I look forward to a school visit in Arlington the day after Easter, followed by three days at the Texas Library Association conference in Dallas. I’ll be schmoozing as many librarians and educators as possible during that time.
If you will also be at TLA, please introduce yourself. Here’s my schedule:
Hello, dear blog readers. Remember me? Once upon a time, I blogged very regularly. Then I got Very busy with writing projects in 2014. My year wrapped up something like this:
I celebrated the good news of a bunch of writer friends;
And…drum roll, please…I was admitted to the MFA program at Vermont College of Fine Arts. Because, you know, I had all this free time. *cough*
Many people have asked why I made this decision to go back to school, having already broken through the publishing gates. I’m prone to doing things out of order and against the flow. Let’s just say I’m allergic to the road most travelled. This MFA journey is a very personal mission for me. The fact is, I don’t need an MFA to write publishable books, but I look forward to deepening my craft, elevating my analytical skills, opening the door to potential teaching opportunities, and being part of this amazing community. I couldn’t be happier. But, beginning a program like this requires that I switch mental gears on a regular basis. Normally, I am publishing-focused. As a student, I must be learning-focused. For me to be successful, both roles must co-habitate and complement each other.
My unique challenges began the moment I returned home from the ten-day January residency. Awaiting me were edit notes for multiple books, from two editors; an offer of two more books for an educational publisher; the impending arrival of a whole heap of manuscripts to be judged; And a heads-up from an editor about forthcoming edit notes on several more books. What a wonderful “problem” to have. Yet, some time, between now and February 16, I also need to have critical essays and creative work ready for my VCFA advisor. Am I stressing about it? You betcha! When I begin to feel overwhelmed, I remember that this is what I always dreamed of-this life of a working writer. As for school, well, I wanted that, too. My piled-up deadlines are temporary. I’ll get through this with a lot less television, social media, and blogging time. And a lot more time-management.
Writers and Illustrators in the kidlit world are special people, don’t you think? Our goal is to wrangle empowerment, entertainment, engagement, and hopefullness for children. Sometimes, remarkable things blossom from this community of children’s writers and illustrators. Today, let’s talk about two movements that we should all support:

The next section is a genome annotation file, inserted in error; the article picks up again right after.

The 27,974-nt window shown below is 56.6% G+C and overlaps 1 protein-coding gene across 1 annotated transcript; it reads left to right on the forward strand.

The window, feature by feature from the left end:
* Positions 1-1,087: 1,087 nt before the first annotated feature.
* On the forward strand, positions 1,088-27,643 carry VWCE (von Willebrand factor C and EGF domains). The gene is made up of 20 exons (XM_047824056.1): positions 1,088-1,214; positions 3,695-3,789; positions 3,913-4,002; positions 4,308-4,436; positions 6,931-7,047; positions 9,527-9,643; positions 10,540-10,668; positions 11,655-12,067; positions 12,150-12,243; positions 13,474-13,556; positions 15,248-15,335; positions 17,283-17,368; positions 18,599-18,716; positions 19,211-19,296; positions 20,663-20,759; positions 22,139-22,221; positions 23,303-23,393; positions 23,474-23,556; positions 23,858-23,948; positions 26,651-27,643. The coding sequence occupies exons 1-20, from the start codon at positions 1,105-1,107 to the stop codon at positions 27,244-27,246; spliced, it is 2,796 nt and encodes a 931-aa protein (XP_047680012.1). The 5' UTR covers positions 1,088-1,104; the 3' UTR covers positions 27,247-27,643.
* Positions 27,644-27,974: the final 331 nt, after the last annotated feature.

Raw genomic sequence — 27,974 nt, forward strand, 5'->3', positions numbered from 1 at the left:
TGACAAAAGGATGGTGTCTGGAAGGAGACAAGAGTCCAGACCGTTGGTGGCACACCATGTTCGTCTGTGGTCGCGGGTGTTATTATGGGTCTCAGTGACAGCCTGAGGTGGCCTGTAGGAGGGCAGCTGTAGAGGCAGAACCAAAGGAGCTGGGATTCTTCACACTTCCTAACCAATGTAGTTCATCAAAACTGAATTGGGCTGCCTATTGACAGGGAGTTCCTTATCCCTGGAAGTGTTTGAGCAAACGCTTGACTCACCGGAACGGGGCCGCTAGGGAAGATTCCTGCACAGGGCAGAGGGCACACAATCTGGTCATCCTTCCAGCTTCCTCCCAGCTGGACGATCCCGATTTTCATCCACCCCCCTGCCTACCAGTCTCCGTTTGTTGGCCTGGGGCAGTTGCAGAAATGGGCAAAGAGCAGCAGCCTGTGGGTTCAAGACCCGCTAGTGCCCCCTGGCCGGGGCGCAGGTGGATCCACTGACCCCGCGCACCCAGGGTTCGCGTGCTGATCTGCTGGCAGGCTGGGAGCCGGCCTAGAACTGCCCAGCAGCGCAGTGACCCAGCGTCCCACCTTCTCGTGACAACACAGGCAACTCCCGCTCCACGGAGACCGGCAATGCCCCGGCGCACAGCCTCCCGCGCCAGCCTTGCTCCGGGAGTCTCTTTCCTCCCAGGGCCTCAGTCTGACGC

We Need Diverse Books is a grassroots organization aiming to bring more books about diverse characters and more authors of color into disadvantaged classrooms. Additionally, they aim to support authors through grants and education while enlarging the conversation at conferences, etc. Check out the Indiegogo campaign site. Watch the brief video by well-known authors and consider donating toward the $100,000 goal. I just did! And check out Elizabeth Bluemle’s article on Publisher’s Weekly’s Shelftalker: http://blogs.publishersweekly.com/blogs/shelftalker/?p=14262
e.E. Charlton-Trujillo, author of three novels, including FAT ANGIE, began something remarkable, too. It started as a book tour, but blossomed into a movement when she heard of a 13-year-old boy who had contemplated suicide. She asked to meet with him and they changed each other’s lives. Eunice, as I know her, saw it as a call to action. She packed everything she owned into a storage unit, rented a car, and drove across the country, talking with at-risk youth and bringing the power of pen on paper with her. In the process, she filmed a documentary about kids on the fringe and how art can give a voice to the voiceless. I had the pleasure of attending a screening of At Risk Summer at this weekend’s Texas Book Festival. To say it was powerful would be an understatement. And this is just the beginning. Eunice’s organization, Never Counted Out, now aims to bring authors and artists to wherever kids are who have been subjected to bullying, dysfunctional home life, a history of drugs or suicide attempts, homelessness, a lack of emotional support, hopelessness. She is changing lives! Learn more about the movement, the documentary, and how you can add your support here.
Learn more at Never Counted Out.
View the trailer for the documentary, At Risk Summer here.
Like the rest of the country, I’ve been in a state of shock, grief, and confusion since last Friday’s horrifying tragedy in Connecticut. My heart goes out to the families of the slain victims, to the responding emergency personnel who will be forever changed by their traumatic duty, and to the Newtown community whose very foundation has been shaken to the core.
I do not know how to survive the loss of a child, a mother, a spouse, a friend by such sinister means. There is no reasoning to be conjured. No magic elixir to offer relief. Except that, we are a country of compassionate, empathetic neighbors eager to shoulder some of the burden to help our fellow man. I hope those suffering will find some solace in knowing that we are here to bolster them through the long and painful healing ahead.
May peace and light and comfort come to all who are grieving right now.